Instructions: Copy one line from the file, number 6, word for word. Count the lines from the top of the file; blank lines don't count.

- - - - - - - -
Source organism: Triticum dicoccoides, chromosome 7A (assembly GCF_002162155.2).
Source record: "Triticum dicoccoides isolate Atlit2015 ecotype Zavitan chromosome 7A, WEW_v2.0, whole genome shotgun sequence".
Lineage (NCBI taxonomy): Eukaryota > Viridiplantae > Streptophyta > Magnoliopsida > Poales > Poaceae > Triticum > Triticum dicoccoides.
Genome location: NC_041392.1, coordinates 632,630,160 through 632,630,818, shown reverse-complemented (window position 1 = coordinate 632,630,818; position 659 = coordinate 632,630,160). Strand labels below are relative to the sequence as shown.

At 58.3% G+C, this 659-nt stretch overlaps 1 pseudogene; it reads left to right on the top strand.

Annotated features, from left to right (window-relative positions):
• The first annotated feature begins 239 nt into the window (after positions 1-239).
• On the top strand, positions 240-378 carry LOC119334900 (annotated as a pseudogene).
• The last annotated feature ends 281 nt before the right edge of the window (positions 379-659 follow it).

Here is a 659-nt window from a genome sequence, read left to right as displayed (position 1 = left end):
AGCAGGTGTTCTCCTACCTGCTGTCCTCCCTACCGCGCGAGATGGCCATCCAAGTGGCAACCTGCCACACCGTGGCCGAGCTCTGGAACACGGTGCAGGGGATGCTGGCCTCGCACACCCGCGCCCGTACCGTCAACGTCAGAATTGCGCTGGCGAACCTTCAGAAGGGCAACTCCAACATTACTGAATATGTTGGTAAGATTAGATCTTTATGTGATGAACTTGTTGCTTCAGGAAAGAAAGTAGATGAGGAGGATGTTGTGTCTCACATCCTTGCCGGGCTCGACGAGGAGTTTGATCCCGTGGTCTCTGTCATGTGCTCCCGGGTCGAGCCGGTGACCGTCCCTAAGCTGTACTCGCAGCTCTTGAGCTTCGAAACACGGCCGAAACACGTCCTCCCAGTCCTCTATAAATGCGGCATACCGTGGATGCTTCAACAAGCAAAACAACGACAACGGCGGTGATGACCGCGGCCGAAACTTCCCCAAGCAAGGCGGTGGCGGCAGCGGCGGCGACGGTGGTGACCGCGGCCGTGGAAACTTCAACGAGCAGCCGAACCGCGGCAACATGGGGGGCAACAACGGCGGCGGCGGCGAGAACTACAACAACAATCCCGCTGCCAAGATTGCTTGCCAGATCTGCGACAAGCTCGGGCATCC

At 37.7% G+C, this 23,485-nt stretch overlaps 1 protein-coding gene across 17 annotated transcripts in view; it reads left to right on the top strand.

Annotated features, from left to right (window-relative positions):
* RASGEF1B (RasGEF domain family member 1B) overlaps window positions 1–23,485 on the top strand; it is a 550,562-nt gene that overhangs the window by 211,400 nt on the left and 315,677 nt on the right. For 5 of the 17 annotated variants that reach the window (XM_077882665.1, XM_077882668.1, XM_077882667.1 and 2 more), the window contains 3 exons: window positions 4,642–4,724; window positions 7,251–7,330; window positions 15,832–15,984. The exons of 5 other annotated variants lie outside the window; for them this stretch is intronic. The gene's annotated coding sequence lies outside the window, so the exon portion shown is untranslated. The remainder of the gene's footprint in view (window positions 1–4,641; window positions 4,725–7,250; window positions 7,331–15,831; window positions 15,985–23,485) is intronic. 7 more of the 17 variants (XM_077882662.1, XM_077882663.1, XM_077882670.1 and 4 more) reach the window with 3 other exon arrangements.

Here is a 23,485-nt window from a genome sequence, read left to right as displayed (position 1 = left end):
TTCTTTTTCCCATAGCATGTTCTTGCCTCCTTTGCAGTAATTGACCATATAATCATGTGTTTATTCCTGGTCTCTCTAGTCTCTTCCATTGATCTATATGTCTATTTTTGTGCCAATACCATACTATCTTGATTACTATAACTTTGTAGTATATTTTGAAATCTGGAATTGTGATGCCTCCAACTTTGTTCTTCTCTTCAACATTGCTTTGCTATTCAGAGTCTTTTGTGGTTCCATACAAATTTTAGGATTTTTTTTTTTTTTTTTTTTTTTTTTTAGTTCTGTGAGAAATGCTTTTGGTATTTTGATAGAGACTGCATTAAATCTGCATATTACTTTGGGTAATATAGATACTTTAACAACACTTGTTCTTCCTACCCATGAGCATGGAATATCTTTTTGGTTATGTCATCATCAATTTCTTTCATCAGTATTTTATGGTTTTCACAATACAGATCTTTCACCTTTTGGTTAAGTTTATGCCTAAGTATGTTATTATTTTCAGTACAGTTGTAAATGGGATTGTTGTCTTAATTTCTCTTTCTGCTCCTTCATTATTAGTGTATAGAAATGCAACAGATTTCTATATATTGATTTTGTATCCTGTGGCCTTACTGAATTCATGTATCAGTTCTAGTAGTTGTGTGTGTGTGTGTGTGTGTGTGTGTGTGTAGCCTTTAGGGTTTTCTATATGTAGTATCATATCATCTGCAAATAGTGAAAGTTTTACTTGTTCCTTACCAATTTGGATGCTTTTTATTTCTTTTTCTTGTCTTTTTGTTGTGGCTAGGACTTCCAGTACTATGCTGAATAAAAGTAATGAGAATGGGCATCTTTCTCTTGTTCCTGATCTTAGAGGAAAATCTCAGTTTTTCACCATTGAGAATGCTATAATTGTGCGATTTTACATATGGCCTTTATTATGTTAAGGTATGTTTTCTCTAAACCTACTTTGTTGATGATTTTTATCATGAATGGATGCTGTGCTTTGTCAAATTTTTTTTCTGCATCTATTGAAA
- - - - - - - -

Annotated features, from left to right (window-relative positions):